The OB only weighs 60 lb. I take it off and deliver it to him. He only lives 3 miles away. I live on Mount Desert Island, ME(home of Acadia National Park).

You need to understand that the end of the season means I go to the ramp, take the boat off the mooring, and bring it into the trailer to spend the winter in my front yard. Right now that still where it is since we had a very very cold spring, and I had now way to work on it in 40 degree day time temps.

People with bigger boats often have him get their boat for them and store it in his lot for dry dock.
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post #5 of 39 Old 07-05-2016
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Re: Small Outboard Care

The better way is to go cruising in the tropics, or maybe anywhere, don't come back. You will use the outboard nearly every day. The gas will not go bad. It will start on the first pull nearly all the time. The only spares you will need is a pull rope and a prop. Plugs do not go bad. You will never flush the engine. It will simply wear out, or become disgracefully ugly, in seven or ten years.
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Re: Small Outboard Care

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The better way is to go cruising in the tropics, or maybe anywhere, don't come back. You will use the outboard nearly every day. The gas will not go bad. It will start on the first pull nearly all the time. The only spares you will need is a pull rope and a prop. Plugs do not go bad. You will never flush the engine. It will simply wear out, or become disgracefully ugly, in seven or ten years.
And other than use, and ethanol free, why would that be?
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Re: Small Outboard Care

@Zarathu sounds like we'll be have some quite different usage profiles! I'll actually be living aboard and doing a number of trips from Chattanooga to Nashville and popping out to sail once a week or so. So at least running it for ~45 minutes every week and then every month or two running it for a solid 5-10 hours. And I'll be living on it year round so it won't ever really be in dry storage. At least for the next year or two.

@aloof that does sound pretty ideal... now to just find a job that allows that
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Re: Small Outboard Care

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And other than use, and ethanol free, why would that be?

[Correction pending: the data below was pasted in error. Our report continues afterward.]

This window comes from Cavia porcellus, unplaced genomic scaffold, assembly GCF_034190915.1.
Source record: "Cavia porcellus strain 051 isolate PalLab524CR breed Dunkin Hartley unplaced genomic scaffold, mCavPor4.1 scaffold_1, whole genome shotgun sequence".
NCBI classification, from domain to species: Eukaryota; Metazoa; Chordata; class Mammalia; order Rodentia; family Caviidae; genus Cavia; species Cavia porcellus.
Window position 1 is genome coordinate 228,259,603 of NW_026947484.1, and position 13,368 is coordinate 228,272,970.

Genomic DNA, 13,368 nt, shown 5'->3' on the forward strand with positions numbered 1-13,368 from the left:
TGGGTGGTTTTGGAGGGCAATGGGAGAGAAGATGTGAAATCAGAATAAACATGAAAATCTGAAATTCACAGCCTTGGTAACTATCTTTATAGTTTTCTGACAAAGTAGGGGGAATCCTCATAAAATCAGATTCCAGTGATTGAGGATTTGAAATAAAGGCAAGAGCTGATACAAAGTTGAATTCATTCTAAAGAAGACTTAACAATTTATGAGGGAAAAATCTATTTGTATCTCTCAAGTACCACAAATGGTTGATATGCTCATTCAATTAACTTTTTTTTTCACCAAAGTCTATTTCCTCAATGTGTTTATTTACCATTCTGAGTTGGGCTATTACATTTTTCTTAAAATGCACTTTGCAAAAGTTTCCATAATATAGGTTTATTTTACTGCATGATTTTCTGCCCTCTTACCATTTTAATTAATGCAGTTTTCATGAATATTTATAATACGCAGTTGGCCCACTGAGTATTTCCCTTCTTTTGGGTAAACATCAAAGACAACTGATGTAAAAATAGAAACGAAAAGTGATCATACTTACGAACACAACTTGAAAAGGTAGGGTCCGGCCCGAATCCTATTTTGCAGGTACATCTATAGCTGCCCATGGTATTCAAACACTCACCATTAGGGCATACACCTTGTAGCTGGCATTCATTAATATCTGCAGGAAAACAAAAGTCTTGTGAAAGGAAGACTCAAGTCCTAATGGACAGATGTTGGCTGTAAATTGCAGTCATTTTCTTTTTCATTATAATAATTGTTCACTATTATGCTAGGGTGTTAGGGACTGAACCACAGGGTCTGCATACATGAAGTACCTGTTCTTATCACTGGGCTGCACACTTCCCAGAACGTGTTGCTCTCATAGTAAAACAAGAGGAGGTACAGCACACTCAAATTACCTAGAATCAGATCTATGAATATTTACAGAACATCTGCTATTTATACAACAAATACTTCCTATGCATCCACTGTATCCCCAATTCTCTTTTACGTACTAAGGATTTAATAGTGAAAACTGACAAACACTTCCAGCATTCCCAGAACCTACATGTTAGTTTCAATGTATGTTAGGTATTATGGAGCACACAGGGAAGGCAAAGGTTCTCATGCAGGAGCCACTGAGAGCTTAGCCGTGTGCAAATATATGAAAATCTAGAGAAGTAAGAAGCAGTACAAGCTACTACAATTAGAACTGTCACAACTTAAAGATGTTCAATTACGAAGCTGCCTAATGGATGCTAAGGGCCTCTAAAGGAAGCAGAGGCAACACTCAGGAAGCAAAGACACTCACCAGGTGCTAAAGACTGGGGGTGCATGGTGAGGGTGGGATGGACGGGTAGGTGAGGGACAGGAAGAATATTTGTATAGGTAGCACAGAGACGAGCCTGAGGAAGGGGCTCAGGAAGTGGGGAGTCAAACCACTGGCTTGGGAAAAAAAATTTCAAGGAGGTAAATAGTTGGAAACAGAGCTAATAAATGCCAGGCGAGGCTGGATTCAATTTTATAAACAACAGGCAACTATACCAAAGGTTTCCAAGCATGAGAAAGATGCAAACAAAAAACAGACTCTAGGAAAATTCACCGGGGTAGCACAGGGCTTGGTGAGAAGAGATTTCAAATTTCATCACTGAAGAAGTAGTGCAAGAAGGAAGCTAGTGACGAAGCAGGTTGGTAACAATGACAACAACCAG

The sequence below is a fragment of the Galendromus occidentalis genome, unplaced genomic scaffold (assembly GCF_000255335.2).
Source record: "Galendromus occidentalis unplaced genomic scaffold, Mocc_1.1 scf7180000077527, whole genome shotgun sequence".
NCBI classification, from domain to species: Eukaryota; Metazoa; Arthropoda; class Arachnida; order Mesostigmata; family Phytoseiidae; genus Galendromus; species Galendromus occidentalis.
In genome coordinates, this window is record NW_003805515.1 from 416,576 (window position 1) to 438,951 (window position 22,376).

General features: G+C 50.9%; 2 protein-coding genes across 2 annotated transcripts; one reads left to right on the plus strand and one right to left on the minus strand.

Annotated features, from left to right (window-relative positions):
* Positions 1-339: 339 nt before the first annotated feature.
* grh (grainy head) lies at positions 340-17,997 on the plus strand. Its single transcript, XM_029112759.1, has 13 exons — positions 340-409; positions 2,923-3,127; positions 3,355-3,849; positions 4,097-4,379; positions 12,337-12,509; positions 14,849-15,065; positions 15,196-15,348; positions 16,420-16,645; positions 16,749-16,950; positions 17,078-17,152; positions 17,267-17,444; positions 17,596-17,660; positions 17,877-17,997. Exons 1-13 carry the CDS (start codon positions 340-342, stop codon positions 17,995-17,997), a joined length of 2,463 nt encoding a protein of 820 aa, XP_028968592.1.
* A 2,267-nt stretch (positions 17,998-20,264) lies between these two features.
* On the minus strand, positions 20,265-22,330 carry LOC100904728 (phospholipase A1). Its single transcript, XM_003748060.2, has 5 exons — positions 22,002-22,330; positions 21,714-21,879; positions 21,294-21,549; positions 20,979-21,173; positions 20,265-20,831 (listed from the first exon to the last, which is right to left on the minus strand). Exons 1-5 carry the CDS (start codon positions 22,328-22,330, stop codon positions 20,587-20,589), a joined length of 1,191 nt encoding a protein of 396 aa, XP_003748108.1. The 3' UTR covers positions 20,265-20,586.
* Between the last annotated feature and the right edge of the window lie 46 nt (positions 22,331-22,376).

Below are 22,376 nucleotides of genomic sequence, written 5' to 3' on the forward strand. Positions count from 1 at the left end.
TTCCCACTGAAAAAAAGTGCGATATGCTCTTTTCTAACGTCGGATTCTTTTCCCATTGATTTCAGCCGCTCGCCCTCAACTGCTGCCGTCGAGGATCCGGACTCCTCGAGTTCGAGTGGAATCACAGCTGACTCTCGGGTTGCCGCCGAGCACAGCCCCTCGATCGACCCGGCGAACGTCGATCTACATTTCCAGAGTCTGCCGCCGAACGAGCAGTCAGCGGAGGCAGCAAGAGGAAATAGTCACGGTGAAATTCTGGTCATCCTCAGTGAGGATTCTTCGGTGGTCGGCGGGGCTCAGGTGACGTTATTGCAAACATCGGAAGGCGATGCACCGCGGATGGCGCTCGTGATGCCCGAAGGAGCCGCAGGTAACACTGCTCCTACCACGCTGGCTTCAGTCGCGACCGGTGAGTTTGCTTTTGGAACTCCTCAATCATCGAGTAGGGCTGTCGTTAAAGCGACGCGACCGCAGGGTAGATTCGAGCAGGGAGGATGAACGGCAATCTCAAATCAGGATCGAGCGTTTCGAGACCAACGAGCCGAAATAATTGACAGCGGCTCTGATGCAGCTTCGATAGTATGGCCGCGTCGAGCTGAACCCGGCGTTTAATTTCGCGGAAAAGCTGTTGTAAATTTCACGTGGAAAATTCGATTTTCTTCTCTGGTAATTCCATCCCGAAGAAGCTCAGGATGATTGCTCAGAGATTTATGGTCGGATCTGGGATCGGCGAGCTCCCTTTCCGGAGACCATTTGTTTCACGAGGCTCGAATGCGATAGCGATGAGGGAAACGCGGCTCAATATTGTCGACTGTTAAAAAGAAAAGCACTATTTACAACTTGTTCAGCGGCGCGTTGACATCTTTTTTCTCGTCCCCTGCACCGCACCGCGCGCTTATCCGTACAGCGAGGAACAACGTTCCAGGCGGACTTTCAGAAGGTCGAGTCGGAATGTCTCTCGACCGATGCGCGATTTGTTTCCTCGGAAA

Outboards just like the tropics, simple really. Don't see a lot of outboards fleeing to Maine for the winter do you?
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Re: Small Outboard Care

aloo that does sound pretty ideal... now to just find a job that allows that [/QUOTE]

No job except, independently wealthy or retired on pensions and savings, allows that. People who do that sail, and then find menial jobs in port to do so that they can sail some more. Or, they hire themselves out for others, and then you become the owner of a bed and breakfast on the water.
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Re: Small Outboard Care

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Originally Posted by Zarathu View Post
And other than use, and ethanol free, why would that be?
I don't know what you are questioning...but my seven ? year old Mercury 2-stroke dinghy motor runs fine. Looks like hell. A year ago it could barely be steered because the nylon bearings swelled up...or something. But then the swelling cracked the casting and all was good...steering returned. Heh. The external rubber bits dissolve in the sunlight. The prop and lower bits try, but fail, to cleave rocks. The clamp handles break off. The fuel tank caps quietly split, let in rain water, then the engine quits. A few minutes of bleeding cures that. The fuel fitting fails in the remotest of places and gets routed around with diesel hose. Salt and rust slowly take their toll. Eventually it is just so ugly it gets replaced.

Some people might replace and rebuild. It might last decades. Some even invest is cute canvas covers for everything. But for me it is better to just let it age into retirement. Which is coming soon.

Never replaced a spark plug, filter or anything like that. Just the pull rope. I recall buying a new recoil spring from an Ace hardware somewhere in Micronesia, too.

I think the engine blocks are designed by real engineers that went to real schools. All the external crap is created by the the children in marketing.